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Pioneer Museums adds 114-year-old bike to display 

high bicycle 1890 Pioneer Museum

Gary Smith stands with the 1890 high bicycle that his family donated to the Pioneer Museum. The bicycle was recently restored and will be installed on the wall next to the C.S. Smith store, named for Smith’s grandfather, Clark Sherwood, who rode the bicycle from San Francisco to Paso Robles in four days in 1893.

Smith family donates grandfather’s high bicycle

This October, there will be a new item on display in the Smith Store in the Paso Robles Pioneer Museum: an antique bicycle that Gary Smith’s grandfather, Clark Sherwood Smith, rode from San Francisco to Paso Robles in four days. Pioneer Museum volunteer Chuck Desmond said that Clark lost 40 pounds on that four-day journey in 1893 on a large-wheeled bicycle built in 1890 by Columbia Manufacturing Company in Boston.

The high bicycle — also called an ordinary bicycle at the time or a penny-farthing in England because a penny represented the front wheel and a smaller coin, a farthing, represented the rear — was invented by Frenchman Eugene Meyer in 1869. Clark’s family moved to Creston then to Paso Robles when he was a young boy. Later, he went to find his “trade” by moving to Los Angeles first. After getting a letter from his father that there was an opening in Oakland, he moved to the Bay Area and worked for a company where he learned a wide range of skills from bicycle repair to locksmithing and photography and more. In 1893, he decided to return to Paso Robles and did so on his bicycle. The bicycle has narrow tires that are made of hard rubber, not of the air-filled tubing that allows some give when traversing over rough terrain.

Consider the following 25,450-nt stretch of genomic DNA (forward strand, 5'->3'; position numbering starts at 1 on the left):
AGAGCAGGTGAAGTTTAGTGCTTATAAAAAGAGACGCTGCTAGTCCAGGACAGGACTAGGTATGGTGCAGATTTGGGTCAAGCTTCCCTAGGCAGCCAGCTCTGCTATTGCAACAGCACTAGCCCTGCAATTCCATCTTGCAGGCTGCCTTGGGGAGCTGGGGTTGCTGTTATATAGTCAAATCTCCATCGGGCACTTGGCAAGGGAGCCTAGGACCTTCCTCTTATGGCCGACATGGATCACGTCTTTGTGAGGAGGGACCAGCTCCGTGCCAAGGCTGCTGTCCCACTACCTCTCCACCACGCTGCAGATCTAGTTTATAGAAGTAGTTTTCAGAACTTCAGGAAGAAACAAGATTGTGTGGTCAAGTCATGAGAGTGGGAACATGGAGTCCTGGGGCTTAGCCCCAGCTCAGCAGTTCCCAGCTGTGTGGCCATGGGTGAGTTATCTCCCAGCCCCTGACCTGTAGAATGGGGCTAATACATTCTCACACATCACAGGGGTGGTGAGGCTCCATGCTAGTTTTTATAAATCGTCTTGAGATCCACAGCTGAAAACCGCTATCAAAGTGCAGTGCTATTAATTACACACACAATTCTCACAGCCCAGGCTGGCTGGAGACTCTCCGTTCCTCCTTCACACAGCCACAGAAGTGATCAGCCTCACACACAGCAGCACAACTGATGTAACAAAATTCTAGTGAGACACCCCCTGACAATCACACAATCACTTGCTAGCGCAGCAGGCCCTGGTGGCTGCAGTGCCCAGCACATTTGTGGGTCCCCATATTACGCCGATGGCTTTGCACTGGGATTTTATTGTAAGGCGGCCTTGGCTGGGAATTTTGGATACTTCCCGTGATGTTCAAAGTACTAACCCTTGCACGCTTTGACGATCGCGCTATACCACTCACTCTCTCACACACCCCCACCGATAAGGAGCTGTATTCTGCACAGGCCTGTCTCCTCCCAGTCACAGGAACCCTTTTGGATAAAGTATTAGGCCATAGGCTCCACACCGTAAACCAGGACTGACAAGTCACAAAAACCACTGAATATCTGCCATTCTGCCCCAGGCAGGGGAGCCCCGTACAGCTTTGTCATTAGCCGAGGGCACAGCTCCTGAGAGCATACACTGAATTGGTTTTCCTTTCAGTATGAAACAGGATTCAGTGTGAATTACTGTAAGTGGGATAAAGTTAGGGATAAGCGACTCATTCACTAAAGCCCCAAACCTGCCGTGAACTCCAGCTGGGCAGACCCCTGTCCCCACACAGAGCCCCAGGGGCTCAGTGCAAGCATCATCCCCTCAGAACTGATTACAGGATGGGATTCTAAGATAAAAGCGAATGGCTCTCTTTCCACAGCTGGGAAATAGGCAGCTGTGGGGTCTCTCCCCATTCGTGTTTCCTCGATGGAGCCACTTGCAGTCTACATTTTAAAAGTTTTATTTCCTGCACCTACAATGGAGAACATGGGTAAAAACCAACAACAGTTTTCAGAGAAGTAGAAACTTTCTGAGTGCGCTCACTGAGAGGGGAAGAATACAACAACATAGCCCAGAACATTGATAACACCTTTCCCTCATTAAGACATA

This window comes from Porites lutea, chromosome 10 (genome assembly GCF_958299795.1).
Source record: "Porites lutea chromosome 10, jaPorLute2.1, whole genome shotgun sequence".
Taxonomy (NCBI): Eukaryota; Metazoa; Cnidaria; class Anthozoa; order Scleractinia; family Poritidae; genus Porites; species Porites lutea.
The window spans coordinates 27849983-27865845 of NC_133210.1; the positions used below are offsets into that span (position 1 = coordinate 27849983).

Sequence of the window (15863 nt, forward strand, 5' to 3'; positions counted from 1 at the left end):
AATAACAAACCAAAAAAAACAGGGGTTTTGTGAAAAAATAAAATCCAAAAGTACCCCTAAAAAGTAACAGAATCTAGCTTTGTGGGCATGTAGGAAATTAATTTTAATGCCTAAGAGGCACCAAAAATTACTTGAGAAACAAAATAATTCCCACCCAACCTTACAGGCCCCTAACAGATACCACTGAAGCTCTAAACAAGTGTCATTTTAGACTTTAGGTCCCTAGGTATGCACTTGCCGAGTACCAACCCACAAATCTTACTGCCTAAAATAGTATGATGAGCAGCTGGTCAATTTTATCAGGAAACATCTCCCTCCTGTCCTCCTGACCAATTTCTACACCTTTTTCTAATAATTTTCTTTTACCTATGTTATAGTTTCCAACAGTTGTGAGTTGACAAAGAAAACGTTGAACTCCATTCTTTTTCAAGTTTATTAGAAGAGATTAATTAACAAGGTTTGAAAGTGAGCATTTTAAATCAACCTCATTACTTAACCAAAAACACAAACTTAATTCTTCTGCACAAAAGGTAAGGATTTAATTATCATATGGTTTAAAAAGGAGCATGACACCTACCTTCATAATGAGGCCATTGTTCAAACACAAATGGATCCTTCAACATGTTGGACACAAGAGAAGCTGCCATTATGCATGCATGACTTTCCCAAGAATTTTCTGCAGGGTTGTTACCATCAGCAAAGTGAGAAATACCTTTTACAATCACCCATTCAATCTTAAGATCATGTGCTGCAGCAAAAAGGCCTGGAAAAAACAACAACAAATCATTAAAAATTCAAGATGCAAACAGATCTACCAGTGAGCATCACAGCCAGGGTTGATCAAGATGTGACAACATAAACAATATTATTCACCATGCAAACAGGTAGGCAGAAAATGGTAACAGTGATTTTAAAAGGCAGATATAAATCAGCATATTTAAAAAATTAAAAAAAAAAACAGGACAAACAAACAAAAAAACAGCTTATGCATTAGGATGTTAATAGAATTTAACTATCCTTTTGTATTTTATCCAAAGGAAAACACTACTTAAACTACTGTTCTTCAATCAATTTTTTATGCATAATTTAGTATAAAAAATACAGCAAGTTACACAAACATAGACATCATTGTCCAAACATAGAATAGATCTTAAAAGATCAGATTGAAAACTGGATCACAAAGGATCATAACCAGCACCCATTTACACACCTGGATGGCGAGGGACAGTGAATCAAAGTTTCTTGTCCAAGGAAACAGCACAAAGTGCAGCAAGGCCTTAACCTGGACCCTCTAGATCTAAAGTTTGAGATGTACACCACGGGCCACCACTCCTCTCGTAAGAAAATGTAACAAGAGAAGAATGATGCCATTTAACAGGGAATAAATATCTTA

The bicycle has been in Smith’s family its entire lifetime, until that is, his father, Clark Muirson Smith, died in 1987. That same year, Smith and his brother, Gerald, donated it to the Pioneer Museum. In March 2013, Pioneer Museum docents took the bicycle to Rideable Bicycle Replicas Inc. in Alameda. With private donations, the museum was able to pay for the restoration, which included parts from other high-bicycles, as well as replicas being made for part that could not be salvaged.

“It was a lot of restoration,” Desmond said.

The bicycle returned to the museum in mid-September. There were fewer than 40,000 of the high bicycles made by 3,500 manufacturers over a span of 23 years. The large wheel is 56 inches tall and in order to get on the seat, there is a small platform to step on — and some old photos show a second person riding on the bicycle by standing on that platform.

The bicycle will be hung in the museum near the Smith store sometime in October, after the city’s annual Pioneer Day celebration on Saturday, Oct. 11.

“I sure want to thank all the people who made donations — not only for the bike — but those who donated to this wonderful museum,” Smith said.

“The museum will always take donations,” Desmond added. To donate, mail funds to Paso Robles Pioneer Museum, 2010 Riverside Ave., Paso Robles, CA 93446. The museum is open Thursday through Sunday, 1-4 p.m. Admission is free. For more information, call (805) 239-4556.

For more information about visiting the area, see the Paso Robles Travel Guide in the San Luis Obispo County Visitors Guide.

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